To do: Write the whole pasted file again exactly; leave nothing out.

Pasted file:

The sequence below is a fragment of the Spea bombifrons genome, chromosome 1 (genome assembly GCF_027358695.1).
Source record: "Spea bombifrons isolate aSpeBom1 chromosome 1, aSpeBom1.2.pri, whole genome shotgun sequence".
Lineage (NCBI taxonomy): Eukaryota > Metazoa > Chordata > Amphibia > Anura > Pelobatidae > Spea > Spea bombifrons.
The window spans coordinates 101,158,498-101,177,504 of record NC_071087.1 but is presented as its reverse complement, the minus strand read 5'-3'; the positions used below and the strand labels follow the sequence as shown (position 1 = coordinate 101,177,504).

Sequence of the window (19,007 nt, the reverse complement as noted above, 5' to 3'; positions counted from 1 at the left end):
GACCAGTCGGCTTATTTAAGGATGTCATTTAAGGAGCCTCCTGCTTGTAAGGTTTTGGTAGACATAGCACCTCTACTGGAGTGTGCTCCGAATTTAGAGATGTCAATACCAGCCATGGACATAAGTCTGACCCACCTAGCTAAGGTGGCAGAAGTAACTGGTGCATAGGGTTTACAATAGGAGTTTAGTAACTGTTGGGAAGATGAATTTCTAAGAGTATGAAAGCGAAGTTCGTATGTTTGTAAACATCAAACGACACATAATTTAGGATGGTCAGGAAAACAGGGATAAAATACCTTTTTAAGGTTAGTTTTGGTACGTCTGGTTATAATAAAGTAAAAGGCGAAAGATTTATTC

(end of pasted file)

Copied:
The sequence below is a fragment of the Spea bombifrons genome, chromosome 1 (genome assembly GCF_027358695.1).
Source record: "Spea bombifrons isolate aSpeBom1 chromosome 1, aSpeBom1.2.pri, whole genome shotgun sequence".
Lineage (NCBI taxonomy): Eukaryota > Metazoa > Chordata > Amphibia > Anura > Pelobatidae > Spea > Spea bombifrons.
The window spans coordinates 101,158,498-101,177,504 of record NC_071087.1 but is presented as its reverse complement, the minus strand read 5'-3'; the positions used below and the strand labels follow the sequence as shown (position 1 = coordinate 101,177,504).

Sequence of the window (19,007 nt, the reverse complement as noted above, 5' to 3'; positions counted from 1 at the left end):
GACCAGTCGGCTTATTTAAGGATGTCATTTAAGGAGCCTCCTGCTTGTAAGGTTTTGGTAGACATAGCACCTCTACTGGAGTGTGCTCCGAATTTAGAGATGTCAATACCAGCCATGGACATAAGTCTGACCCACCTAGCTAAGGTGGCAGAAGTAACTGGTGCATAGGGTTTACAATAGGAGTTTAGTAACTGTTGGGAAGATGAATTTCTAAGAGTATGAAAGCGAAGTTCGTATGTTTGTAAACATCAAACGACACATAATTTAGGATGGTCAGGAAAACAGGGATAAAATACCTTTTTAAGGTTAGTTTTGGTACGTCTGGTTATAATAAAGTAAAAGGCGAAAGATTTATTC